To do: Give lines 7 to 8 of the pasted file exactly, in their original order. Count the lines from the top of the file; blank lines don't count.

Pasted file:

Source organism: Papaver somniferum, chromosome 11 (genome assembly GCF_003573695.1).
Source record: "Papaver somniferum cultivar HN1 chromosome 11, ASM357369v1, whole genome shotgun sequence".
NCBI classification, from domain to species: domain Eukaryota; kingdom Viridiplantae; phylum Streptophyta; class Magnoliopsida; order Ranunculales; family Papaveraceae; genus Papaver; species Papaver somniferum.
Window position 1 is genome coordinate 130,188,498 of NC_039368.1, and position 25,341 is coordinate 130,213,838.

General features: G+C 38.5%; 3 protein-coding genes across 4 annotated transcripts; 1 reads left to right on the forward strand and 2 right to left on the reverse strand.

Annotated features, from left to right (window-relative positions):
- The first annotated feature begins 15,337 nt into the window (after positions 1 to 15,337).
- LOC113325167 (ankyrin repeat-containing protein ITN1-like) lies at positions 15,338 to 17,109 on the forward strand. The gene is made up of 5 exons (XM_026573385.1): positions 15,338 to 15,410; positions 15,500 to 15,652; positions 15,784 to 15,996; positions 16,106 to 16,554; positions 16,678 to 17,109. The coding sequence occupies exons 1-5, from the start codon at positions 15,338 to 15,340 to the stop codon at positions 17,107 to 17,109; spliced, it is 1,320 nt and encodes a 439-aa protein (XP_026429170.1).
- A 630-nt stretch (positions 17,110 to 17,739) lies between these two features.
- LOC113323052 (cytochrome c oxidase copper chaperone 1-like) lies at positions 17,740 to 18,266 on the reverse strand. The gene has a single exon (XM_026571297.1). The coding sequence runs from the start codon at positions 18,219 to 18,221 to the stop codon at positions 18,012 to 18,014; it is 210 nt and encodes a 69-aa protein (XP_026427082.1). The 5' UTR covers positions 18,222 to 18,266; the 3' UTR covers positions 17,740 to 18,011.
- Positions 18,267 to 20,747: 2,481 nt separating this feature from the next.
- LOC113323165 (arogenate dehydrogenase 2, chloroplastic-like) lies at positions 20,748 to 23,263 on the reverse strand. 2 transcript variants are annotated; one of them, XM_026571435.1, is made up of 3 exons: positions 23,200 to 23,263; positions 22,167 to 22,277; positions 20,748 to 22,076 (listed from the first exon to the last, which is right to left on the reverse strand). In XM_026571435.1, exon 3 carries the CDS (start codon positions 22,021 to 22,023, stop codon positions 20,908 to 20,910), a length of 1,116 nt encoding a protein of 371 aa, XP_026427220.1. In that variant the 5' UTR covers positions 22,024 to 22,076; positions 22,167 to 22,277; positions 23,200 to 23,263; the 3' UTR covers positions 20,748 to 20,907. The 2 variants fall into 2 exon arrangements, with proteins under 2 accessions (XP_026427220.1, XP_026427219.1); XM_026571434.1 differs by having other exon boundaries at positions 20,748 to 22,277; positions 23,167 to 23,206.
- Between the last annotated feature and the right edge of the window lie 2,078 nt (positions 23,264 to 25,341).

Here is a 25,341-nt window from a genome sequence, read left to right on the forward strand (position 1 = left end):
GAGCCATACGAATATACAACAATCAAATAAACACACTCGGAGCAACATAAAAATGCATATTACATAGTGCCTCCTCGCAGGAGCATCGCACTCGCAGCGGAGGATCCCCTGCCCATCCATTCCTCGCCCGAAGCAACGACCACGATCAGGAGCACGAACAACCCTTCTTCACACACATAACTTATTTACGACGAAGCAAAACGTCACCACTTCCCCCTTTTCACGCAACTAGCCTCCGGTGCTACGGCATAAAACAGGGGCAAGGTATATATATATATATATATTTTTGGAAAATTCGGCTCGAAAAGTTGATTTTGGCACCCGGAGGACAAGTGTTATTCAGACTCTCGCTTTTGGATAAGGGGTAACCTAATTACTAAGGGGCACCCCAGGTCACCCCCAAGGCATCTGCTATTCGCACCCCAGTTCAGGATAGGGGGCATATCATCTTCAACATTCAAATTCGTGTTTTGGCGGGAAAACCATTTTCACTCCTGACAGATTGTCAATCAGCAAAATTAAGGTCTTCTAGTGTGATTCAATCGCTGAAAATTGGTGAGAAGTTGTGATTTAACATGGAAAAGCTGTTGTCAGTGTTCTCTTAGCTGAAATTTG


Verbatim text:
- The first annotated feature begins 15,337 nt into the window (after positions 1 to 15,337).
- LOC113325167 (ankyrin repeat-containing protein ITN1-like) lies at positions 15,338 to 17,109 on the forward strand. The gene is made up of 5 exons (XM_026573385.1): positions 15,338 to 15,410; positions 15,500 to 15,652; positions 15,784 to 15,996; positions 16,106 to 16,554; positions 16,678 to 17,109. The coding sequence occupies exons 1-5, from the start codon at positions 15,338 to 15,340 to the stop codon at positions 17,107 to 17,109; spliced, it is 1,320 nt and encodes a 439-aa protein (XP_026429170.1).